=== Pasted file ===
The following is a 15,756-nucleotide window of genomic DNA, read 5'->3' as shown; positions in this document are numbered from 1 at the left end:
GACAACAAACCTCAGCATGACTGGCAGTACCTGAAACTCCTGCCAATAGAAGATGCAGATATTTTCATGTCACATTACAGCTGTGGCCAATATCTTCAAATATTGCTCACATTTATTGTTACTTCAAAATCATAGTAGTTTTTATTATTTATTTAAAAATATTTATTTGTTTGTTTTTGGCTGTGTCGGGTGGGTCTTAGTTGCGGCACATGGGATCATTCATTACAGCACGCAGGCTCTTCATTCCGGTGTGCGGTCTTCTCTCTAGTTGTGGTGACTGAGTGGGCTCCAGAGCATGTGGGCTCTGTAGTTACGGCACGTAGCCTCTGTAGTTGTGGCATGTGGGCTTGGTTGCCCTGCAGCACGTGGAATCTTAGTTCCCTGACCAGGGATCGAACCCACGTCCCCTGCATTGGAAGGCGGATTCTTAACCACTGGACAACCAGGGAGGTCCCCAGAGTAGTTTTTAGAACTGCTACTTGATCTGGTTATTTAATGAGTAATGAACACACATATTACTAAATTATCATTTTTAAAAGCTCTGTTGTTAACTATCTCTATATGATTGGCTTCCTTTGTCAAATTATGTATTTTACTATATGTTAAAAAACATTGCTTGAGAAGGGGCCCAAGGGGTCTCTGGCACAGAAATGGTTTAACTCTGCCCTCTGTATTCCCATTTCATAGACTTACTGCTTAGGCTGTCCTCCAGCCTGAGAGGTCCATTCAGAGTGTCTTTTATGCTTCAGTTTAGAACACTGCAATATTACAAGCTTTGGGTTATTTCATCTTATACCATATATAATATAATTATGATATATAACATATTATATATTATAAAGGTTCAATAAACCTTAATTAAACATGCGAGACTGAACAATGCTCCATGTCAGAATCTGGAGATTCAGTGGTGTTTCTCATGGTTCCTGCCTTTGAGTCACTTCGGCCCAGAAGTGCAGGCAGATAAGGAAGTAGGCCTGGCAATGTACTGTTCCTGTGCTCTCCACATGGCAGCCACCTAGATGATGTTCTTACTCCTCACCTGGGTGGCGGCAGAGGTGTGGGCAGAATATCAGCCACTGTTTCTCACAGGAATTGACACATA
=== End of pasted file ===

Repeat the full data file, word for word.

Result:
The following is a 15,756-nucleotide window of genomic DNA, read 5'->3' as shown; positions in this document are numbered from 1 at the left end:
GACAACAAACCTCAGCATGACTGGCAGTACCTGAAACTCCTGCCAATAGAAGATGCAGATATTTTCATGTCACATTACAGCTGTGGCCAATATCTTCAAATATTGCTCACATTTATTGTTACTTCAAAATCATAGTAGTTTTTATTATTTATTTAAAAATATTTATTTGTTTGTTTTTGGCTGTGTCGGGTGGGTCTTAGTTGCGGCACATGGGATCATTCATTACAGCACGCAGGCTCTTCATTCCGGTGTGCGGTCTTCTCTCTAGTTGTGGTGACTGAGTGGGCTCCAGAGCATGTGGGCTCTGTAGTTACGGCACGTAGCCTCTGTAGTTGTGGCATGTGGGCTTGGTTGCCCTGCAGCACGTGGAATCTTAGTTCCCTGACCAGGGATCGAACCCACGTCCCCTGCATTGGAAGGCGGATTCTTAACCACTGGACAACCAGGGAGGTCCCCAGAGTAGTTTTTAGAACTGCTACTTGATCTGGTTATTTAATGAGTAATGAACACACATATTACTAAATTATCATTTTTAAAAGCTCTGTTGTTAACTATCTCTATATGATTGGCTTCCTTTGTCAAATTATGTATTTTACTATATGTTAAAAAACATTGCTTGAGAAGGGGCCCAAGGGGTCTCTGGCACAGAAATGGTTTAACTCTGCCCTCTGTATTCCCATTTCATAGACTTACTGCTTAGGCTGTCCTCCAGCCTGAGAGGTCCATTCAGAGTGTCTTTTATGCTTCAGTTTAGAACACTGCAATATTACAAGCTTTGGGTTATTTCATCTTATACCATATATAATATAATTATGATATATAACATATTATATATTATAAAGGTTCAATAAACCTTAATTAAACATGCGAGACTGAACAATGCTCCATGTCAGAATCTGGAGATTCAGTGGTGTTTCTCATGGTTCCTGCCTTTGAGTCACTTCGGCCCAGAAGTGCAGGCAGATAAGGAAGTAGGCCTGGCAATGTACTGTTCCTGTGCTCTCCACATGGCAGCCACCTAGATGATGTTCTTACTCCTCACCTGGGTGGCGGCAGAGGTGTGGGCAGAATATCAGCCACTGTTTCTCACAGGAATTGACACATA